Excerpt from The Genius of Dogs: How Dogs Are Smarter Than You Think, by Brian Hare and Vanessa Woods. Published by Dutton, a Member of Penguin Group (USA), Inc. © 2013 Brian Hare and Vanessa Woods. Excerpted with permission from the publisher. All Rights Reserved.
Mystique is a dog who lives at Lola ya Bonobo, [the wildlife sanctuary in the Democratic Republic of the Congo] where Vanessa and I study bonobos. During the day, she is sweet and demure, but at night she becomes a different animal. She guards our house, barking ferociously every time someone comes within earshot. Usually in Congo, a little extra security is appreciated. The only problem is that our house is on the main trail where the night staff walk back and forth after dark. Mystique dutifully barks at all passersby whether she has known them for a day or all her life. Eventually, we just learned to sleep through it. But if there was really a cause for concern, like a strange man with a gun, I wonder if Mystique would bark in a way that would alert me that there was something dangerous and different about the person approaching the house.
Dog vocalizations may not sound very sophisticated. Raymond Coppinger pointed out that most dog vocalizations consist of barking, and that barking seems to occur indiscriminately. Coppinger reported on a dog whose duty was to guard free- ranging livestock. The dog barked continuously for seven hours, even though no other dogs were within miles. If barking is communicative, dogs would not bark when no one could hear them. It seemed to Coppinger that the dog was simply relieving some inner state of arousal. The arousal model is that dogs do not have much control over their barking. They are not taking into account their audience, and their barks carry little information other than the emotional state of the barking dog.
Perhaps barking is another by-product of domestication. Unlike dogs, wolves rarely bark. Barks make up as little as 3 percent of wolf vocalizations. Meanwhile, the experimental foxes in Russia [that have been bred to be docile] bark when they see people, while the control foxes do not. Frequent barking when aroused is probably another consequence of selecting against aggression.
However, more recent research indicates that there might be more to barking than we first thought. Dogs have fairly plastic vocal cords, or a “modifiable vocal tract.” Dogs might be able to subtly alter their voices to produce a wide variety of different sounds that could have different meanings. Dogs might even be altering their voices in ways that are clear to other dogs but not to humans. When scientists have taken spectrograms, or pictures, of dog barks, it turns out that not all barks are the same—even from the same dog. Depending on the context, a dog’s barks can vary in timing, pitch, and amplitude. Perhaps they have different meanings.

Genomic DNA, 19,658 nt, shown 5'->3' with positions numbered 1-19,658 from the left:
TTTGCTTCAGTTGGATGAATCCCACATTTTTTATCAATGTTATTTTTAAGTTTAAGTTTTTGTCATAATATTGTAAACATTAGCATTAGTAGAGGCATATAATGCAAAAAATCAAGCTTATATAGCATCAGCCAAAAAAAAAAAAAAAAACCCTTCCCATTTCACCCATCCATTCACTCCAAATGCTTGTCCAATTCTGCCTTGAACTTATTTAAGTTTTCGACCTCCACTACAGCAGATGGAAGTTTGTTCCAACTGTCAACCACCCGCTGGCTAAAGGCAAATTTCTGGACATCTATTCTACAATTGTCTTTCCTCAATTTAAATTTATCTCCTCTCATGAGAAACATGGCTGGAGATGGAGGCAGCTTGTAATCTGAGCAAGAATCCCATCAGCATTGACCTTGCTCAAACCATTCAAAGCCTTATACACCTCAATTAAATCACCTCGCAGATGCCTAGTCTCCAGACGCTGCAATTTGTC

I know two Australian dogs, Chocolate and Cina, who love to play fetch on the beach. Each throw sends them plunging through the waves, racing for that magic orb of rubber. When Chocolate retrieves the ball, inevitably Cina wrestles the ball from Chocolate’s mouth, even while Chocolate growls loudly. The girls also eat together, but when Cina tries the same trick with Chocolate’s food, the result is very different. A quiet growl from Chocolate warns Cina away.
It is difficult to see how Cina knows when it is okay to take something from Chocolate’s mouth, since both growls are made when Chocolate is aggravated and unwilling to share. If anything, Chocolate’s growl seems louder and scarier when she is playing than when she is eating.
Experiments have now shown that dogs use different barks and growls to communicate different things. In one experiment, researchers recorded a “food growl” where a dog was growling over food, and a “stranger growl” where a dog was growling at the approach of a stranger. The researchers played these different growls to a dog who was approaching a juicy bone. The dogs were more hesitant to approach if they heard the food growl rather than the stranger growl.
In another experiment, researchers recorded “alone barks” of dogs when they were alone, and “stranger barks” when a stranger was approaching. When researchers played three “alone barks” to different dogs, these dogs showed less attention to each bark. But when they played the fourth bark, the “stranger bark,” the dogs quickly jumped to attention. They did the same thing when the barks were reversed, showing that dogs could clearly distinguish between the two types of barks. Using a similar test, the dogs also distinguished between the barks of different dogs.
How well do people understand what dogs are saying? Researchers played a collection of barks to a group of people. Regardless of whether they owned a dog or not, most people could tell from a bark whether a dog was alone or being approached by a stranger, playing or being aggressive. Unlike dogs, people were not very skilled at discriminating between different dogs. The only time people could tell between different dogs was when they heard the “stranger bark.” This is the exact moment a dog owner would be most likely to want to understand the meaning of a dog bark, since strangers can mean trouble.
These initial studies show that growls and barks do carry meaning that other dogs and, in some cases, people can recognize. This complexity comes as a surprise. Of course, our dogs have known all along—just ask Chocolate and Cina. Still, we know very little about the vocal behavior of dogs.
Brian Hare is an associate professor of evolutionary anthropology at Duke University and the Center for Cognitive Neuroscience, where he founded the Duke Canine Cognition Center. Vanessa Woods is a research scientist at the center as well as an award-winning journalist and the author of Bonobo Handshake: A Memoir of Love and Adventure in the Congo (Gotham, 2010). Hare and Woods are married and live in North Carolina.